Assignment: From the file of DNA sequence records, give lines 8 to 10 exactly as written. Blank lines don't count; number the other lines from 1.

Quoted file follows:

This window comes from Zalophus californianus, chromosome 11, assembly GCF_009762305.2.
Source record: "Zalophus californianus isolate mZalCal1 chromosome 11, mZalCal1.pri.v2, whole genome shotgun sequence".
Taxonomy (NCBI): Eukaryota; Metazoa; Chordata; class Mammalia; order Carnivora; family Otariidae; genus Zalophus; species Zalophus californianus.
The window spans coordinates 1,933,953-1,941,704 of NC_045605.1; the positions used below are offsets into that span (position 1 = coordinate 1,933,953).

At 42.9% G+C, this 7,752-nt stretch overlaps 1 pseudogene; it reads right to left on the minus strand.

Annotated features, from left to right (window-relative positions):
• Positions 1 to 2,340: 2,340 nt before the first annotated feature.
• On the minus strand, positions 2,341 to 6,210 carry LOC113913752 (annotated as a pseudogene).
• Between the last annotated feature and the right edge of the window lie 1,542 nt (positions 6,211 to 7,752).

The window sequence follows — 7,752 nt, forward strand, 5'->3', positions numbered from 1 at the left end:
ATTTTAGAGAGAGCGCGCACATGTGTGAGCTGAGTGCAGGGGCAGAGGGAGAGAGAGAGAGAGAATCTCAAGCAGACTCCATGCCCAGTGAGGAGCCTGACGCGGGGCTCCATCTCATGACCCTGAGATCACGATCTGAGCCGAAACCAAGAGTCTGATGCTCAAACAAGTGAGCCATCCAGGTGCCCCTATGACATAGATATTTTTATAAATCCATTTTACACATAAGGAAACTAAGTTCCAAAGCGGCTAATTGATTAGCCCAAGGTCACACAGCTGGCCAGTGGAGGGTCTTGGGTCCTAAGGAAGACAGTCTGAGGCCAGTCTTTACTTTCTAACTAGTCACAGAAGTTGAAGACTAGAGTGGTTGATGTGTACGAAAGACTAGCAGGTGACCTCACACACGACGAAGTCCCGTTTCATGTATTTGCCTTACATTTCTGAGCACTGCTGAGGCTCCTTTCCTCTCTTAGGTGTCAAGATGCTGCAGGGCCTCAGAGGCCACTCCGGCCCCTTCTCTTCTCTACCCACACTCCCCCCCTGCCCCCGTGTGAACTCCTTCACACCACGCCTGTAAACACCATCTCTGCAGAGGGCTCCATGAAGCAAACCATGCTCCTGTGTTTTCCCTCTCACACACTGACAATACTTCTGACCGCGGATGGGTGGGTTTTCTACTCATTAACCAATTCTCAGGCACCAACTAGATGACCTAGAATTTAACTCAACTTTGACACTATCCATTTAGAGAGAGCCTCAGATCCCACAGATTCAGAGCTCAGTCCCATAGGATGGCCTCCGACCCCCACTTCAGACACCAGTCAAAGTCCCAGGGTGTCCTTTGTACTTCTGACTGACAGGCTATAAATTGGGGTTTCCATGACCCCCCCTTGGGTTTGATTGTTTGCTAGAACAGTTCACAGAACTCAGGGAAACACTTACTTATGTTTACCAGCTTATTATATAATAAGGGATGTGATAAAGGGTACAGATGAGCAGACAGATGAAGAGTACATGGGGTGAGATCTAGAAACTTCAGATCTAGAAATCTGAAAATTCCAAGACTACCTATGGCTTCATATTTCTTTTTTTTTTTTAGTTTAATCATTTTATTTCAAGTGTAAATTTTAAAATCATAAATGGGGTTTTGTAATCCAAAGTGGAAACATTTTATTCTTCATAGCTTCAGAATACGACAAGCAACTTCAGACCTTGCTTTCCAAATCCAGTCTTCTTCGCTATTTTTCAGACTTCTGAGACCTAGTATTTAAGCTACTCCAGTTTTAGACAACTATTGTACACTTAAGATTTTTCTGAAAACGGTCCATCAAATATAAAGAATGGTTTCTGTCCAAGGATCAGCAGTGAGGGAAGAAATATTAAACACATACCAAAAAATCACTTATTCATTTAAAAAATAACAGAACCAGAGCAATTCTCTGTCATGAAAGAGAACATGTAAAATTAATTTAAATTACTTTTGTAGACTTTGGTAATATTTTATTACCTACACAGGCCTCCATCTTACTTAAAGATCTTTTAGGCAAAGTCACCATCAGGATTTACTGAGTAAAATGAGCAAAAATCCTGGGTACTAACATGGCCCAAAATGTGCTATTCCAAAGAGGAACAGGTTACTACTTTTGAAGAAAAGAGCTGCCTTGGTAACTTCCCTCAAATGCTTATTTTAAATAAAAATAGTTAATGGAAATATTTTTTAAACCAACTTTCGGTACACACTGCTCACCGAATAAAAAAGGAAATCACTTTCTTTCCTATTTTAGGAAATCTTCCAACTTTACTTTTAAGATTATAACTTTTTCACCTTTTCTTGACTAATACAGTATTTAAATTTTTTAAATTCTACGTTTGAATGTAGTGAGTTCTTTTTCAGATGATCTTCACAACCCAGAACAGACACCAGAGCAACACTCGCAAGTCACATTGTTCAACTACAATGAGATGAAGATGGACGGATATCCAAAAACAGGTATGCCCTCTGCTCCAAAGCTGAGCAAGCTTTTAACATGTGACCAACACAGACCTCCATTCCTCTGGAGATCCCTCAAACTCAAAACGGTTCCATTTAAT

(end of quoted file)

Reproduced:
• On the minus strand, positions 2,341 to 6,210 carry LOC113913752 (annotated as a pseudogene).
• Between the last annotated feature and the right edge of the window lie 1,542 nt (positions 6,211 to 7,752).

The window sequence follows — 7,752 nt, forward strand, 5'->3', positions numbered from 1 at the left end: